Although rare, baby bad breath does occur in both infants and toddlers. Usually harmless, the foul odor can be treated and avoided. However, it is important to identify the cause of your child’s bad breath to ensure it’s not a symptom of a more serious health condition.
When bacteria festers in the mouth it can lead to bad breath, in babies and adults. Common causes of baby bad breath include:
- Sugar: If sugar is not brushed or wiped off your baby’s teeth and gums, it becomes food for bacteria. As the bacteria eats away at the leftover sugars, it produces gases which result in bad breath.
- Dry Mouth: If your baby has an allergy or cold, he or she may be breathing through their mouth rather than their nose. This reduces the moisture contents and bacteria-rinsing saliva. As oral tissues become dry, bad breath germs accumulate and create a less than pleasant odor.
- Milk: If your child consumes too much milk, they may regurgitate it back up into their throats, resulting in baby bad breath.
- Toys: Most babies and toddlers explore the world through their mouth. If toys are not cleaned after your child has put them in their mouth, the bacteria are then transferred back into their mouths when they play with the toy again.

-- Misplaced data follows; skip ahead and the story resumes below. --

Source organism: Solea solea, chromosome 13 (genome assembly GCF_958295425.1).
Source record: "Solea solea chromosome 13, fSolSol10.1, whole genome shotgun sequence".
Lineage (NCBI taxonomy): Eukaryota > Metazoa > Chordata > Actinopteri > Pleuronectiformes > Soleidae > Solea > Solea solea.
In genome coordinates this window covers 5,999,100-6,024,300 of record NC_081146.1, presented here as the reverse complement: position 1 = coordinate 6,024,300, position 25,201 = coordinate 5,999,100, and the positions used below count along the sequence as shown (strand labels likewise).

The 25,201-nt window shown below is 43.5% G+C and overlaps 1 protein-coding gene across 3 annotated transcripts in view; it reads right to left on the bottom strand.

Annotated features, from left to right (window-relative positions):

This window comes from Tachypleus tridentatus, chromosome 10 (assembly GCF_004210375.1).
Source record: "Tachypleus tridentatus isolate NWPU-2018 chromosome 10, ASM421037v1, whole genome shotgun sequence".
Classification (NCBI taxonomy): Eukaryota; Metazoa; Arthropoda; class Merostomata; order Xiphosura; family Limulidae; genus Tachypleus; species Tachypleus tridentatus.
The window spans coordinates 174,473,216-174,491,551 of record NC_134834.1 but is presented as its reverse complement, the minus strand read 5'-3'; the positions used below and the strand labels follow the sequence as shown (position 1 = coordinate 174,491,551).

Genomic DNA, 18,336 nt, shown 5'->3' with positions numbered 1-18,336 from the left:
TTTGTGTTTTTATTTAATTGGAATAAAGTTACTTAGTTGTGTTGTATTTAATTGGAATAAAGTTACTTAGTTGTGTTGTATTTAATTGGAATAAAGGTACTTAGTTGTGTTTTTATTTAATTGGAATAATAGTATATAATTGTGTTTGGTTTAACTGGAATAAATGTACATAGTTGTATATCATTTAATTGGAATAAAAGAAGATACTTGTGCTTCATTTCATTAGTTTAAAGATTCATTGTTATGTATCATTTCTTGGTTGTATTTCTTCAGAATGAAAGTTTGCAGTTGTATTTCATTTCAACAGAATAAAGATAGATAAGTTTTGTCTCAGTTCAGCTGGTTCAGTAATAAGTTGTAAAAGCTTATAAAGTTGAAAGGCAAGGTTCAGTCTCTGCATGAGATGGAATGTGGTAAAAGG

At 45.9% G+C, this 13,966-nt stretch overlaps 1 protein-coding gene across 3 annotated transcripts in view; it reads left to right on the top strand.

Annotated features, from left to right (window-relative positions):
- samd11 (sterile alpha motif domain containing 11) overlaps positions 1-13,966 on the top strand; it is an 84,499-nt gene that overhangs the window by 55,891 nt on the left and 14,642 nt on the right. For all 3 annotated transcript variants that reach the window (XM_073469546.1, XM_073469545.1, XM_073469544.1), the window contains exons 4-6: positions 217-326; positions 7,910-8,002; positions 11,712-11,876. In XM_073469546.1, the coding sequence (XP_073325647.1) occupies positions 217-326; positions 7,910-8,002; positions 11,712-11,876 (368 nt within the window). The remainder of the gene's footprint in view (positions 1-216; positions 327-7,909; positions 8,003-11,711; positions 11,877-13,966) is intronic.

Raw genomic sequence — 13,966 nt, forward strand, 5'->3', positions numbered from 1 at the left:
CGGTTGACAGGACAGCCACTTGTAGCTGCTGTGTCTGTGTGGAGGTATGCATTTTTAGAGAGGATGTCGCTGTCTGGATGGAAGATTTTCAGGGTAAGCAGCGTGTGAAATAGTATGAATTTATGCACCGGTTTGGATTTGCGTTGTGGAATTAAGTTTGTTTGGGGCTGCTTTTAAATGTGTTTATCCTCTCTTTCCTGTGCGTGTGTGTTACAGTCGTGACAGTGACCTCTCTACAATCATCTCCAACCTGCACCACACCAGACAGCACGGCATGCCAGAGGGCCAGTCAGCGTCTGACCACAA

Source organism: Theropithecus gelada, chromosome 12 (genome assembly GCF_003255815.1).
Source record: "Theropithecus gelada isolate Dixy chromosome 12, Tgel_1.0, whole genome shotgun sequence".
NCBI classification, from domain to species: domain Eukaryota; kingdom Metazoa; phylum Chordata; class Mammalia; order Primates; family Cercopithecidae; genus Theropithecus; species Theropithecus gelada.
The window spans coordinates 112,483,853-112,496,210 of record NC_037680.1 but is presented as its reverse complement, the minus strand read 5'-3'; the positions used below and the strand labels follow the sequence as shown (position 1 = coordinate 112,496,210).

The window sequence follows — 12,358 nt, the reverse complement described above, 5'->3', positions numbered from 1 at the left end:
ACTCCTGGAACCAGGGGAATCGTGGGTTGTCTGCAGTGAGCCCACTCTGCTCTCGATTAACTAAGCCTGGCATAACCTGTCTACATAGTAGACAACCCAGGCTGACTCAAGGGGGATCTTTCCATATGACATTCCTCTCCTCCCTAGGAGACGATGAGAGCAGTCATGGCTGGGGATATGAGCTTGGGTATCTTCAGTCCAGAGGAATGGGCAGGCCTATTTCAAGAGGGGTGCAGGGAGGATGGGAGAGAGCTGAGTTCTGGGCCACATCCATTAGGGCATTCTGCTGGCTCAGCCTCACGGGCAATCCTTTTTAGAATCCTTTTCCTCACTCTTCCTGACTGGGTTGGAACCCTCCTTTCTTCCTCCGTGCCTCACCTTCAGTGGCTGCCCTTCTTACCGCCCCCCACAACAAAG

- Pacifiers and Teethers: Babies suck and chew on their pacifiers and teethers, leaving behind saliva and bacteria. These items then form a foul smell if not cleaned properly and can lead to the bacteria being transferred back into your baby’s mouth when they use that particular item again.
- Tooth Decay: If proper oral care is not practiced your child may develop decay. As the tooth rots away, it expunges bad breath.
- Infection: Certain types of infections, including gum disease or sinus infections, can lead to baby and toddler bad breath. Sinus infections particularly lead to bad breath because the fluid collects in the nasal passages and makes its way down to the back of the throat and tongue.
- Foreign Objects: If a foreign object, such as a bead, gets stuck in your child’s nasal passage, then they may have to breathe through their mouths, resulting in bad breath. Additionally, food particles can also get stuck and rot in the nasal passage, contributing to the foul odor.
- Gastro-esophageal Reflux: An acidic smell is produced when stomach acids regurgitate, or come back up, into the throat.
In most cases, baby and toddler bad breath can be quickly nipped in the bud. A few easy steps to take include:
- Washing your baby’s hands, toys, and pacifiers frequently
- Feeding them a diet low in starch and sugar
- Gently wiping or brushing your baby’s teeth and gums with a soft-bristled toothbrush, especially after feeding and before bedtime
- Visiting the dentist or dental hygienist as soon as their first tooth appears
If you suspect your baby’s bad breath may be caused by tooth decay or an infection, visit their healthcare provider or dental professional right away.
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